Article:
I would suggest several things: Study, discuss, learn about how our country and the world really works. We must understand what is wrong before we can correct it. Then don’t dwell on what is wrong. Rather, form a vision of how the world might be, not one founded in fiction or by blindly adopting some existing ‘..ism’, but a world of peace and justice where our young people can grow and fulfill their lives. Hold this vision in your minds and hearts and when the number of people who share a similar vision reaches a critical mass, things will change.
There are other things you can do. As quickly as possible, stop paying money to the “Banks”. Bank locally. I was with Barnett Bank and then the Bank of America for 25 years. I have recently moved to a credit union owned by its members in only five counties. Buy locally. Trade locally. Plant a garden. Minimize the use of credit cards. Remember, the banks get 2-6 percent of each transaction even if you avoid the interest and fees. Where you can, pay off any bank loans and borrow locally.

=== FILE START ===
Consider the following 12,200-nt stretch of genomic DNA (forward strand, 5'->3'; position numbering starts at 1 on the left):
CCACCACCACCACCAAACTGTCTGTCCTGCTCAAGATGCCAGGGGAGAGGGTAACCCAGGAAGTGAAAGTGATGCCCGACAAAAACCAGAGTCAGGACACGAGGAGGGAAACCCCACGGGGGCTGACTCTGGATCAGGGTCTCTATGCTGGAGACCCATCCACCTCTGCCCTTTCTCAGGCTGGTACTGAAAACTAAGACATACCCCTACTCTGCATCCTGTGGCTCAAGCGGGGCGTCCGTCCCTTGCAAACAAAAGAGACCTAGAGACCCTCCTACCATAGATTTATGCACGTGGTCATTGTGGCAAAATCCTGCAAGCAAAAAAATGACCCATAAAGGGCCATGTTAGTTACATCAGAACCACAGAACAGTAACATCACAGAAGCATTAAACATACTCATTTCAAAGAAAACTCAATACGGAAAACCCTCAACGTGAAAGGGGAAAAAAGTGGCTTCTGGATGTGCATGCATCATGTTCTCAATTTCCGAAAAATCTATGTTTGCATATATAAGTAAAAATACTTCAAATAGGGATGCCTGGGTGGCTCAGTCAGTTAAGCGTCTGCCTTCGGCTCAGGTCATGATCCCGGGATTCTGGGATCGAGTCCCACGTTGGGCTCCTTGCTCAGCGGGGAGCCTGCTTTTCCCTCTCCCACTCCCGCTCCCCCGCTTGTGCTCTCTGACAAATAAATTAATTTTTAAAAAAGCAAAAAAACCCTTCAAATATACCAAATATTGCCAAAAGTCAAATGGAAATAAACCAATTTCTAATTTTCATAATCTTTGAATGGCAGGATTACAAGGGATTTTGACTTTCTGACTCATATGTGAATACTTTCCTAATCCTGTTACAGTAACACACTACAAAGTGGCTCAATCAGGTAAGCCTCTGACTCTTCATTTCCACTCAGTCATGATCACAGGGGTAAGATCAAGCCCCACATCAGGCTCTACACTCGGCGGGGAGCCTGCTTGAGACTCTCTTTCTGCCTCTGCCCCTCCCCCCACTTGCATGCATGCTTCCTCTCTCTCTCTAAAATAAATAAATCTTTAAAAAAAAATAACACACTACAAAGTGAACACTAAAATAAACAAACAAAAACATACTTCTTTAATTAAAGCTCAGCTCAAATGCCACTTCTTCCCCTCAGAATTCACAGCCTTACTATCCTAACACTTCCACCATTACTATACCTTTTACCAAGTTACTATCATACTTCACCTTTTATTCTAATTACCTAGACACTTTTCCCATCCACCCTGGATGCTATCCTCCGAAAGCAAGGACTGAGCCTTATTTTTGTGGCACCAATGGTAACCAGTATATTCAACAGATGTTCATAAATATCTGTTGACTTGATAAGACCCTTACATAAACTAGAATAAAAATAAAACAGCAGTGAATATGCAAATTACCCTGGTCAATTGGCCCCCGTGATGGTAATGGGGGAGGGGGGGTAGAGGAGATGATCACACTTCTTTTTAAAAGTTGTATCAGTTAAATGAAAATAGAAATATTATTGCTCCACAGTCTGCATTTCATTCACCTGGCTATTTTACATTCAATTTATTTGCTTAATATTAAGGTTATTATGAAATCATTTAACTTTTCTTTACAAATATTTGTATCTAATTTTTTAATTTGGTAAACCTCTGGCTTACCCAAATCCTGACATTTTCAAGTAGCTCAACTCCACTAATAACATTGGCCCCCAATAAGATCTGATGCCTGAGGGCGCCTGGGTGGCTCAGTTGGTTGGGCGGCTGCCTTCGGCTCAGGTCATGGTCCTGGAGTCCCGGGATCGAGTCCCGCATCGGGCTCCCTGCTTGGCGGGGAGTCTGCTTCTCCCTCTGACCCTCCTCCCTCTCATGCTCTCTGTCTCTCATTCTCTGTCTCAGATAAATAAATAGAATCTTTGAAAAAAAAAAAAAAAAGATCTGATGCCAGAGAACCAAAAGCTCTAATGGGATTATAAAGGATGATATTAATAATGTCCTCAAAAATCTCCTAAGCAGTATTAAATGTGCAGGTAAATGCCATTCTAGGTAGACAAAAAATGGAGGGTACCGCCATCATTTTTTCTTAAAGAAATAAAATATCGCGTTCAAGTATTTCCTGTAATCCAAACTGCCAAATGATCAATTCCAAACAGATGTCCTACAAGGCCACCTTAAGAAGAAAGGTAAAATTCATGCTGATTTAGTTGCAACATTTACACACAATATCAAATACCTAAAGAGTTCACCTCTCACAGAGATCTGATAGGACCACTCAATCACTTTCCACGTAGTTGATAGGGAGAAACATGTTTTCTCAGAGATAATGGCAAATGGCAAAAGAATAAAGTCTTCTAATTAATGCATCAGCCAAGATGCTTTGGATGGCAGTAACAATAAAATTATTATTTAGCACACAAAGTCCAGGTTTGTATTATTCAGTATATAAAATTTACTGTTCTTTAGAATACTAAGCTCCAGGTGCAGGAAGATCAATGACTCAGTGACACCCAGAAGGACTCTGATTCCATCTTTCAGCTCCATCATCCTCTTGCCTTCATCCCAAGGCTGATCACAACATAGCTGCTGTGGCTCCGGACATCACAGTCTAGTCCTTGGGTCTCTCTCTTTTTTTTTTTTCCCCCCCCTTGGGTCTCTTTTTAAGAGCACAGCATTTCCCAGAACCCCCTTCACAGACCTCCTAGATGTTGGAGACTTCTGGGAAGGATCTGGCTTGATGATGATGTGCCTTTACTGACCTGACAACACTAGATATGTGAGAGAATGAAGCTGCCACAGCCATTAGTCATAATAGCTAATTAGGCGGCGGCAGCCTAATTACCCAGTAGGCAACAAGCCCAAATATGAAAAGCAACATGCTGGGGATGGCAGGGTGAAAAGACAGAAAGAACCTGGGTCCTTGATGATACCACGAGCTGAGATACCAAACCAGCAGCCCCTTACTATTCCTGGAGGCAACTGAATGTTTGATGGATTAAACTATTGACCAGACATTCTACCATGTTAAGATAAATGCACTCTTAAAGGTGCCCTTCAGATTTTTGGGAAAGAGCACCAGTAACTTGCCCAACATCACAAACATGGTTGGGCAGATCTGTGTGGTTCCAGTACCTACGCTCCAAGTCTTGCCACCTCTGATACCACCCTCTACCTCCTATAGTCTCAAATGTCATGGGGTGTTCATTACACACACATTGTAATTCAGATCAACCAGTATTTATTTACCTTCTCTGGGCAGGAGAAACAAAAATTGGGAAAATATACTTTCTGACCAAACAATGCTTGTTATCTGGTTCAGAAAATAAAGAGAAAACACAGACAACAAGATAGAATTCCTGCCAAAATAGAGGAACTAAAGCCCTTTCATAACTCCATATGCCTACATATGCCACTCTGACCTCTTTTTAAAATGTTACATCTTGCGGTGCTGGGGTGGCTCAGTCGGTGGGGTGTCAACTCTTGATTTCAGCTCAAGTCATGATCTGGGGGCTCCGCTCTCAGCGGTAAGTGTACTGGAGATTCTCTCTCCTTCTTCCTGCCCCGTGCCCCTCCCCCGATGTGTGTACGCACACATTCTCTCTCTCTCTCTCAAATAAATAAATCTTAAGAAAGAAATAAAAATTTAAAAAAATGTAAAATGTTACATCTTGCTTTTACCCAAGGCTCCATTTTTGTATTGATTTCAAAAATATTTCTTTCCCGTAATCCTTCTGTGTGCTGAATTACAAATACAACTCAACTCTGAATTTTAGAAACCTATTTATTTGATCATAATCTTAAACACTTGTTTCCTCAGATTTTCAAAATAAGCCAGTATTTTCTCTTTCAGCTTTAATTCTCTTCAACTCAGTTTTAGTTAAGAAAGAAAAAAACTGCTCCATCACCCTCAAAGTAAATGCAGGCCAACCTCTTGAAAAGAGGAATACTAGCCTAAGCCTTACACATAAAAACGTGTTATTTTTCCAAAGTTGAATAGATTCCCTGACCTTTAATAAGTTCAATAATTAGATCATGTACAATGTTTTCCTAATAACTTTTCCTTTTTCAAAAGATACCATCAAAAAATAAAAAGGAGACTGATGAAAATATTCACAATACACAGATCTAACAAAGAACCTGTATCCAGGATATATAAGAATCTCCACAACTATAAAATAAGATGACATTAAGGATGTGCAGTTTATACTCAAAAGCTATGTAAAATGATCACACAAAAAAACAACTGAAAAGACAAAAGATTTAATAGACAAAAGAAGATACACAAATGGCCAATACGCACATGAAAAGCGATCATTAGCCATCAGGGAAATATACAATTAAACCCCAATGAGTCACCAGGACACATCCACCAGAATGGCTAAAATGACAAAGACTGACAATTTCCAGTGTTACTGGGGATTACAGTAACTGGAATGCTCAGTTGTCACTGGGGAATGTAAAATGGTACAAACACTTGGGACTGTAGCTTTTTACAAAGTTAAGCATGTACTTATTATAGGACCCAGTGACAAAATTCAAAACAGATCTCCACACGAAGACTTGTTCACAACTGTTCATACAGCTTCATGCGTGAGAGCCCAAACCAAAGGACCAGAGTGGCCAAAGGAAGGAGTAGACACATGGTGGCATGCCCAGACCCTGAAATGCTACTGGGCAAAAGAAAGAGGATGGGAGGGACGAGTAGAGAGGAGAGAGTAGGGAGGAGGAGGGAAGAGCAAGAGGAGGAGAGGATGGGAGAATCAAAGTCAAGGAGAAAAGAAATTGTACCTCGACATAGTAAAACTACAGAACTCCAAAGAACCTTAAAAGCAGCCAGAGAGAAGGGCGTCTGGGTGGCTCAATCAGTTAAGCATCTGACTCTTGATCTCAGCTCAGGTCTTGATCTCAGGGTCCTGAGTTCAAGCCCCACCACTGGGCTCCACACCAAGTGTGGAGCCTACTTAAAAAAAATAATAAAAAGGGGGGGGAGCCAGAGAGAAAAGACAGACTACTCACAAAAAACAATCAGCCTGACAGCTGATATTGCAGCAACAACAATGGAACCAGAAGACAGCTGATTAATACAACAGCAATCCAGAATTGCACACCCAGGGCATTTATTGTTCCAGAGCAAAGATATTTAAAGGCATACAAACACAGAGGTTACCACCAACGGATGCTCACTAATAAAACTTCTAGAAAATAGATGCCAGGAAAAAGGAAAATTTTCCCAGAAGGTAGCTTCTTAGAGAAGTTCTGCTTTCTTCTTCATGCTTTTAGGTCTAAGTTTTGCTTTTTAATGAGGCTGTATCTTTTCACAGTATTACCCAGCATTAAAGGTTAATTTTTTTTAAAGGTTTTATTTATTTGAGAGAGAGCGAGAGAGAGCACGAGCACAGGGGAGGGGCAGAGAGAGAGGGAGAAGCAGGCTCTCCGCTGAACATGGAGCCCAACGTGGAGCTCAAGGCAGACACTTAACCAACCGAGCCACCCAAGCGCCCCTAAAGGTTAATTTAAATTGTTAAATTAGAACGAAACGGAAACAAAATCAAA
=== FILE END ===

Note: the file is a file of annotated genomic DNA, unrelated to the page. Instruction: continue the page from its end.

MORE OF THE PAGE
Above all, remember Memorial Day. Remember the victims. Our service men have been sent into harms way where it may have been kill or be killed. In many cases those who have returned have been abandoned by our Government. They need our help to recover and live fulfilling lives just as do the millions and millions of other victims around the world.
Those are my thoughts about Memorial Day!